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#3 Dee

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Posted 29 December 2010 - 05:04 PM

I don't think anyone is claiming this to be a cure all diet. I think these ideas are just recommendations. Most of them suggest only to limit or not over indulge in certain products that you seem to have a sensitivity or are allergic to. What I understood was that if certain foods seem to thicken or cause excess mucus, there are alternatives, substitutions, that you can choose. Some people have an intolerance or sensitivity to certain foods that others don't.
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#4 richardjm

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Posted 31 December 2010 - 03:15 AM

This was interesting, not least because I was planning to post a question on this very subject, but specifically concerning dairy foods which, (I had heard, long ago), were mucus forming and therefore to be avoided by people subject to mucus-associated problems. However, it was a bit of a surprise to find that almost all the foods that I enjoy are supposed to be in that category. I might agree that too much of anything would probably be unwise for all sorts of reasons. For instance, although I do eat meat, it is generally in small quantities and I did over-indulge in pork, beef and turkey at Albert's Christmas lunch, plus his famed roast potatoes, of which I probably ate 9 or 10 (they're that good). As a result later in the evening, having had that feeling that you have a mucus build-up to get rid of, I puked most copiously - unpleasant but a relief when it was over. And that mucus build-up, I think, was probably due to excessive amounts of three different meats, plus the oil from the potatoes causing my subsequent distress.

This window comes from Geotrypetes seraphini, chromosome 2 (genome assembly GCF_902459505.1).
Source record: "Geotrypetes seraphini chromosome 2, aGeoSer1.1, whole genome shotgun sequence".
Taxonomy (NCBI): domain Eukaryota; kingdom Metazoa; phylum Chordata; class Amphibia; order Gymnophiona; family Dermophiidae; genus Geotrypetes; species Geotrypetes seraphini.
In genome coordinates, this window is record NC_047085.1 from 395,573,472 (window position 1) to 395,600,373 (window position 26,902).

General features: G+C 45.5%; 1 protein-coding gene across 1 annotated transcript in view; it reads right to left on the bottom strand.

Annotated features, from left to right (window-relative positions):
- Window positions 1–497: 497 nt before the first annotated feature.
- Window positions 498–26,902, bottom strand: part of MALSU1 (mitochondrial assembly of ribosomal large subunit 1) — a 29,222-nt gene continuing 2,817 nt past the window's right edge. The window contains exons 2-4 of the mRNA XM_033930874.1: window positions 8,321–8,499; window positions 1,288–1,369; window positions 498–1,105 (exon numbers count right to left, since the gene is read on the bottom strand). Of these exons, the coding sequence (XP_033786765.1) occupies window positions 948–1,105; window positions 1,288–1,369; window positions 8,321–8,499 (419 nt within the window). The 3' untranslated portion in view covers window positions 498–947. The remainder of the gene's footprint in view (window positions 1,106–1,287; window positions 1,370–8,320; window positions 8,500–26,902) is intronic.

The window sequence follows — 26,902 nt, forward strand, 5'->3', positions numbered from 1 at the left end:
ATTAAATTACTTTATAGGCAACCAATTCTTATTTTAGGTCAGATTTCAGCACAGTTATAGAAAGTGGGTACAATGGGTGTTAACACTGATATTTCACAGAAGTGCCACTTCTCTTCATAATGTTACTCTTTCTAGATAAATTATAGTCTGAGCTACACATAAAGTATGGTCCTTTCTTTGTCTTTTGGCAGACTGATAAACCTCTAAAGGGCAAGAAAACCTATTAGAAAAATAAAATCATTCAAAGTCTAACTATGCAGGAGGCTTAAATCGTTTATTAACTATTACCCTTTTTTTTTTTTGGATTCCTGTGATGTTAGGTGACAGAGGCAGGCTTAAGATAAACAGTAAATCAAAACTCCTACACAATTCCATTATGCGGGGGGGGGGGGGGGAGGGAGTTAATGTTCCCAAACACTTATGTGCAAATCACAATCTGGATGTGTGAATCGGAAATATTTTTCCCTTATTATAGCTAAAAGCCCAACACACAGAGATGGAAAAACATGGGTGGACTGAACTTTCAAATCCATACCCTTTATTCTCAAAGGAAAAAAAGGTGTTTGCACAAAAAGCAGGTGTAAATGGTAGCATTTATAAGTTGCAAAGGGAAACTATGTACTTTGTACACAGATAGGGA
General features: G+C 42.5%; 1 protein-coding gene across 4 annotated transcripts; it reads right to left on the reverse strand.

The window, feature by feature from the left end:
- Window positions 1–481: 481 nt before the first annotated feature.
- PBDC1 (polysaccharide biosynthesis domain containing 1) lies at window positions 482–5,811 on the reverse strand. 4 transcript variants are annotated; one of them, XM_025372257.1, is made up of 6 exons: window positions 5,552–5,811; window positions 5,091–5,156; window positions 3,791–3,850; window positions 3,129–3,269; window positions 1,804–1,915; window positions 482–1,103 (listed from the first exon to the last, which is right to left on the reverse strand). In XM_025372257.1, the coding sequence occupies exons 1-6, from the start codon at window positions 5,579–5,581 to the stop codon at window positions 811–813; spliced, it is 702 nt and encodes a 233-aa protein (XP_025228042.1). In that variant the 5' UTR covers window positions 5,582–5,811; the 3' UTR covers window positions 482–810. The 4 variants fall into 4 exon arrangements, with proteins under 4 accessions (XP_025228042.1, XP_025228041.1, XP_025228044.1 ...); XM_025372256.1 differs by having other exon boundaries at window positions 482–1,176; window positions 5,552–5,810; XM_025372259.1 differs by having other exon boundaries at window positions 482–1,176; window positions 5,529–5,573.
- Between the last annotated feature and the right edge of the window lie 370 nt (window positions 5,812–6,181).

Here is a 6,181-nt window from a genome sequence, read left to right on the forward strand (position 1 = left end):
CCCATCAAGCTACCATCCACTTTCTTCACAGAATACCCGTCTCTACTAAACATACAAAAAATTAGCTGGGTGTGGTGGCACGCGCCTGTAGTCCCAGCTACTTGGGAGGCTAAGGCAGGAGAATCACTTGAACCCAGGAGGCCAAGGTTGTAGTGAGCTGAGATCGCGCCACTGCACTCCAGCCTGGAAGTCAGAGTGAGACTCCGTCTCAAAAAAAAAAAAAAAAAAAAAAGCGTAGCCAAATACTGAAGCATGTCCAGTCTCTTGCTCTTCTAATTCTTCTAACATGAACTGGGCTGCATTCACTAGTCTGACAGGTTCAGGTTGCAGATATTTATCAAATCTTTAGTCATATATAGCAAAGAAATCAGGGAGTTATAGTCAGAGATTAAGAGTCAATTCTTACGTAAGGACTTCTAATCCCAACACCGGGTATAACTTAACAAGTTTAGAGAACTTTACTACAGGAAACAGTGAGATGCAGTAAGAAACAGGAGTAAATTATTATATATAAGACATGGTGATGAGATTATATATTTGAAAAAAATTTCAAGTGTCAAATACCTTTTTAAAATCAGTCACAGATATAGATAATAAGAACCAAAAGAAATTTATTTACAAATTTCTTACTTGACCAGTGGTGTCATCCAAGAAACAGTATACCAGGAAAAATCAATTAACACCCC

I think I agree with Darrell that drastically altering one's diet might not be entirely wise, but it would be interesting to hear from COPD-ers as to what foods, IN THEIR EXPERIENCE, tend to disturb what, for us, is a quite delicate relationship with mucus and what you might call the urge to puke it out. I don't know about other's patterns, but it does seem to me that my coughing and puking up mucus comes on every 3rd or 4th day when my diet is normal. Changing from the norm brings all sorts of surprises. I also think that I should find a diet of tofu, beans, lettuce leaves and other sundry weeds a bit grim, but if the evidence is sufficient, I'll give it a go.

So, are other COPD-ers prepared to enter the ring with their own experiences?
aun aprendo

#5 Darrell

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Posted 31 December 2010 - 11:48 AM

Mucus in COPD can be a very serious problem leading to chronic infections and lung damage and it is much more than just a dietary issue. If you are concerned about mucus, consult a physician. You may also want to read Larry's informative discussions in the "Ask the RT" forum.
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#6 richardjm

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Posted 01 January 2011 - 04:24 AM

I'll do that, Darrell. For me, at present, mucus seems to be the main tangible problem. And I agree also that it is far more than a dietary thing. However, whatever can be shown to help, dietary or otherwise, is worth investigating.
aun aprendo